Mrs. Poptodorova, how will the counteroffensive of the Ukrainian troops affect the course of the war?
This counter-offensive, which is very strongly supported by European leaders, has a double effect. First, it is important from the point of view of the desire and need of the Ukrainian people to get their own land back. In addition, however, it also has great significance for changing the psychology of war. There should be no doubt that this is an injection of energy for every single Ukrainian. A counteroffensive is not just military action and success.
Is this achievement irreversible?
It’s still too early to tell. More informed analysts do not rush to their conclusions. I will admit that my first reaction was one of satisfaction that the right and most logical course of action was taking place. But in no case can we expect that Russia will not mobilize all available resources to the maximum to try to regain lost positions. Zhirinovski yesterday openly called for mobilization. The whole situation in Russia, the Kremlin’s decisions – everything leads to the inevitable decision to mobilize.
Why, however, has such a decision not yet been made?
I think Russian President Vladimir Putin is hesitant to take such a drastic step because it would have a boomerang effect on himself. His only move is to mobilize more manpower. On the other hand, such an action will cost him a lot politically. And perhaps his entire political life and position will be put on the line. Therefore, it will be interesting to see what Putin’s actions will be. One cannot endlessly regroup forces – move them from one point to another. It is obvious that the Russian army is losing manpower and equipment. The military support of the NATO countries for Ukraine is clear. We have a completely changed dynamic with a preponderance of determination and readiness for Ukraine. On the other side we see a “falling asleep”, I would call it “letting the air out”.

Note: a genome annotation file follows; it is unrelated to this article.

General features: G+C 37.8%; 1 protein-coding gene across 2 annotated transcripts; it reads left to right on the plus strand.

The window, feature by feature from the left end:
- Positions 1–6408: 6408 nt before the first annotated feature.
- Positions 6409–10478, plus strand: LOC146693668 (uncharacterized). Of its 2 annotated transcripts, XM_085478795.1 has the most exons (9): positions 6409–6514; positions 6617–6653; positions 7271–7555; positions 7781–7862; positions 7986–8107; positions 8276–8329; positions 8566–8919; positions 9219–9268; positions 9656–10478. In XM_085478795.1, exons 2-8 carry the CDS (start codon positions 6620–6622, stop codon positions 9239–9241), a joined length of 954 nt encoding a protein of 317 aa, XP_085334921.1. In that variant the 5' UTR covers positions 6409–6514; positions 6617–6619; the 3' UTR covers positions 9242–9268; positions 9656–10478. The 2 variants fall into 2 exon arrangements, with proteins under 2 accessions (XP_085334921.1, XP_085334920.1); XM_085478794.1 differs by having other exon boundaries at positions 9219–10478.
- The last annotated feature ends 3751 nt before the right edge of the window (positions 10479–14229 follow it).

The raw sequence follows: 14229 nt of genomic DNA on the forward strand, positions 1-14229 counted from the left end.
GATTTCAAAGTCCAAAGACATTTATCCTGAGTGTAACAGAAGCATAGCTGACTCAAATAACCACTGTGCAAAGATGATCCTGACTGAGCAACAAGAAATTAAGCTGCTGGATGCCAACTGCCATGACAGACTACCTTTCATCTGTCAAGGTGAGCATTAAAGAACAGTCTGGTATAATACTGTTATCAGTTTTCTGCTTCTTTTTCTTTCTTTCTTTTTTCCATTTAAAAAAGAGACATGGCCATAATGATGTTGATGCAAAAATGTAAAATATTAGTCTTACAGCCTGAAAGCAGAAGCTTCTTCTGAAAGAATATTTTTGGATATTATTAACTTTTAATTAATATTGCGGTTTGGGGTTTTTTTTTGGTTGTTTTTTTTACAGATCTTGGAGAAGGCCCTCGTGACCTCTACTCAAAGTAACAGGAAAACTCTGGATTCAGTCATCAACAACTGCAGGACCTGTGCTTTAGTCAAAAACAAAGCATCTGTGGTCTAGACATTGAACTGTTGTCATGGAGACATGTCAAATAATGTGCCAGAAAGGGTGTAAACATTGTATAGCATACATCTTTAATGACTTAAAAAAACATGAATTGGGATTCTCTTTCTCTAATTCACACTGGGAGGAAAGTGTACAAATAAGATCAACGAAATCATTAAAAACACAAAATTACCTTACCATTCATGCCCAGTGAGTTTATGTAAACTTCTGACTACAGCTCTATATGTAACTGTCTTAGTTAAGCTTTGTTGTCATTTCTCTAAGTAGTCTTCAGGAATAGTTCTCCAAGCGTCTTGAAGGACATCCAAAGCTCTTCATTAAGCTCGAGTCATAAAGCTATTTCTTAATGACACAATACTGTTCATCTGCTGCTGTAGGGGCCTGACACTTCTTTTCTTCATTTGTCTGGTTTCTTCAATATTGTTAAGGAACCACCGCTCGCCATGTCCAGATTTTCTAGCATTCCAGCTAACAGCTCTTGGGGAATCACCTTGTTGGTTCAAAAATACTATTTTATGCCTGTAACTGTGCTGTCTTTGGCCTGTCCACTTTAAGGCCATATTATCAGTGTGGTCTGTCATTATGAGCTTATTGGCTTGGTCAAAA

How much could the internal opposition in the Kremlin hasten the outcome of the war in favor of Ukraine?
It is a miracle that we heard and saw the voice of a real opposition in Russia. I am talking about the municipal councilors in St. Petersburg and those in Moscow. There are already journalistic publications that, although abroad, write and speak the truth. And the fact that voices are already being raised in Russia itself is really news. The military censorship imposed by Putin himself in Russia has all the hallmarks of a fascist policy. Since the beginning of the war, more than 5,000 information sources have been banned and closed. Probably not all of them are of high quality. I will also remind you about the adopted law, which provides for severe punishments for anyone who comments on the Russian military forces outside the official opinions of the Ministry of Defense. All these actions are a clear sign of Putin’s growing anxiety that such oppositional voices are being raised. We know the manner and mentality of the Kremlin, so I don’t see how Russia would lay down its arms to sit at the negotiating table. Until it became clear what happened in Bucha, Zelensky was the one who insisted on negotiations. After that, the tactics changed completely. Lavrov spoke about possible negotiations only this Sunday.